I didn’t think I should share this, but I will. I ran over the dog.
Like many other people during the pandemic, we were finally going to be stuck at home long enough to get a puppy. So, we got one. It made me realise that I’m a cat person.
The dog was a pain. It peed and poohed everywhere, ate everything, chewed all of the windows and doors, destroyed all of our children’s toys, messed up my office and more. My five-year old boys thought the dog’s name was bloody, after I kept saying that bloody dog. Whoops.
Nevertheless, we persevered. I was determined not to get rid of the dog because it would set a bad example to the children. A dog is for life, not just for pandemics.
The puppy grew up a bit, learned the basic rules and regulations – sit, stay, come, stop – and realised there are things that the owner wants it to do and things that they don’t want it to do. That was good and eventually I trusted the dog on walks off the lead and started to quite like it.
However, the one thing that the dog did not understand is that our car could hurt it. As a result, every day, we would leave the house and the dog would chase the car. So, we always made sure that, when using the car, the dog was either in the house or on the leash. Until that day.
That day was the day that I drove out of the house and, just as I did, heard a yelp and looked in the rear-view mirror to see the puppy flopping onto the floor. I’d run over the dog.
He looked in a serious way and it was a Sunday, so I drove as fast as I could to the nearest vet … who was closed. But they kindly answered the door and pointed me to a vet who was open. The vet took an X-Ray of the dog’s leg and said it was clearly broken but they didn’t have a surgeon, so they directed me to another vet who could do surgery. Unfortunately, the surgeon was not there on a Sunday, so the dog had to wait till Monday. He got his leg fixed with a metal splint and came home soon after, for weeks and weeks of rest and recuperation.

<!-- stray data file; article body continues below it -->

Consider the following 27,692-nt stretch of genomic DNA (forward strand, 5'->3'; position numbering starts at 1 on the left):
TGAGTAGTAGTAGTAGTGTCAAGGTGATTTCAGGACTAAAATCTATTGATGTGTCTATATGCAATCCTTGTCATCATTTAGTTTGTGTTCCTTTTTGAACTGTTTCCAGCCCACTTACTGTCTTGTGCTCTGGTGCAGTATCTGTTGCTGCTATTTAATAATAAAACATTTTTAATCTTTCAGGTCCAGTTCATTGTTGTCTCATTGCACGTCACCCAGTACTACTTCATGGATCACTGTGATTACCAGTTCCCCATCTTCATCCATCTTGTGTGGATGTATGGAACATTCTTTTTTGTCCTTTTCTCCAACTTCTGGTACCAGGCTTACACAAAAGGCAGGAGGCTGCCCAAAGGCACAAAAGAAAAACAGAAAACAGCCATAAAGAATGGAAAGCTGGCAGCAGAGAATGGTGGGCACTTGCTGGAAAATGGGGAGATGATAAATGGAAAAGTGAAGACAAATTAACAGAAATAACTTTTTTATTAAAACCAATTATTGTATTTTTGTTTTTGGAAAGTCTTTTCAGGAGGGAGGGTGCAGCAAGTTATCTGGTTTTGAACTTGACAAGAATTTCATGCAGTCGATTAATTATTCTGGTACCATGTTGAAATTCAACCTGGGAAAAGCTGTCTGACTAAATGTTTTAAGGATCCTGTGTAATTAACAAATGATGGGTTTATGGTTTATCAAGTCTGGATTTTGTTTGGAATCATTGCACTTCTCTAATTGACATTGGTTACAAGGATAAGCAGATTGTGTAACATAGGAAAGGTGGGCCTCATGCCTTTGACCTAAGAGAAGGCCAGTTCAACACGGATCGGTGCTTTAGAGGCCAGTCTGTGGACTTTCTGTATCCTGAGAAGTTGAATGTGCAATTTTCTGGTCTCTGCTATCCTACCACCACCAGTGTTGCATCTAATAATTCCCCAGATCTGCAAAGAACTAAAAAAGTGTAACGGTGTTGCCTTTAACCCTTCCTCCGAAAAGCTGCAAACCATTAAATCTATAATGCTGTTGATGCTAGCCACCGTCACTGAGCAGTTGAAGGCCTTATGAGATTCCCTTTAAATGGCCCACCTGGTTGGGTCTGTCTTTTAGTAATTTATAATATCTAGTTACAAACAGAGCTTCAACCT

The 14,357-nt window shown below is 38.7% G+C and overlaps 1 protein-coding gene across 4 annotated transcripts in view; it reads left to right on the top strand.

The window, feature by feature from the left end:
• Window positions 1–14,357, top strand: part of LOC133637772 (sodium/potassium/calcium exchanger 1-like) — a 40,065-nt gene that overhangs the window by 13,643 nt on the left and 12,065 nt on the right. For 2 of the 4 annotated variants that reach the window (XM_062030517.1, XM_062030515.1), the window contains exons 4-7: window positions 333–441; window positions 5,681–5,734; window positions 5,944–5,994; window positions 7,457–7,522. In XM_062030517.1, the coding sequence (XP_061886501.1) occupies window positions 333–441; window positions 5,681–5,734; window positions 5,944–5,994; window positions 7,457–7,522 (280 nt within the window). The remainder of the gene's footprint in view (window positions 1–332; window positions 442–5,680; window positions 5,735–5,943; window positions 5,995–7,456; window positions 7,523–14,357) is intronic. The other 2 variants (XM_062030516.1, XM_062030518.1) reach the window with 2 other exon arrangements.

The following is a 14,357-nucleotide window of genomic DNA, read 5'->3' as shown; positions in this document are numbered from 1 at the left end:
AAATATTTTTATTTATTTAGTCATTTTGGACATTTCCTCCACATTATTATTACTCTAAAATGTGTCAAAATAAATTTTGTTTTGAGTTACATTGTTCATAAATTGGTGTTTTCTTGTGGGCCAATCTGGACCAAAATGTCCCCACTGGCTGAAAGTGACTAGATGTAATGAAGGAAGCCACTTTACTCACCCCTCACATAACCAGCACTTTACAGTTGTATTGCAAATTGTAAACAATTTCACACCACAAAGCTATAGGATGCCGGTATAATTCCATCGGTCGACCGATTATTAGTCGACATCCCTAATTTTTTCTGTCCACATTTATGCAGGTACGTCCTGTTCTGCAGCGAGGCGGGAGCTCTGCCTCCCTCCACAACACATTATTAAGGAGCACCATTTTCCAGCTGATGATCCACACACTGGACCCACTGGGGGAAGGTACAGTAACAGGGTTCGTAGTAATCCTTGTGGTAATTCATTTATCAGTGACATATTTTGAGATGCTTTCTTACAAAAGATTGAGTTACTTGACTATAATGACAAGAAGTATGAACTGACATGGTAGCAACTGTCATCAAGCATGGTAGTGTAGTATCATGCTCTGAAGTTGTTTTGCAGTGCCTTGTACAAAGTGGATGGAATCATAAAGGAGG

Why am I sharing this on my blog?
Because the dog reminded me of a start-up.
A start-up has no idea. They have to learn the rules and regulations. Having said that, they’re very sweet and fun and run around madly, causing trouble. The car is driven by the incumbent who smile at the pup. The start-up pup determinedly bites and chews at the incumbents’ bum, and the incumbent tries to keep it on a leash or in its stall when it gets annoying but, every now and then, the pup breaks free.
Some pups break free and run and run and run; some get run over.
And I know it’s maybe a bad metaphor, but when I ran over my dog it made me feel, on reflection, that it is like stomping on a start-up. I’m the incumbent who should nurture and mentor, and yet I almost killed the pup. I’m glad I didn’t, as the pup is a new and extra dimension to our house that we don’t want to lose. So now I spend hours, days, weeks and months, feeding and nurturing the pup. Isn’t that what responsible owners should do? Isn’t that what responsible markets and companies should do?
And sure, it may be a big investment – not just of time and money, but of heart and soul – but banks and incumbents should really be investing, nurturing, mentoring and supporting the new litters of start-up pups, not shutting them down or running them over.
Just a thought and a build on my thinking from yesterday’s blog. Equally, I didn’t refer to the pup as a human in this blog entry, but I do talk a lot about Fin being the parent and Tech the child. You choose whichever one you prefer.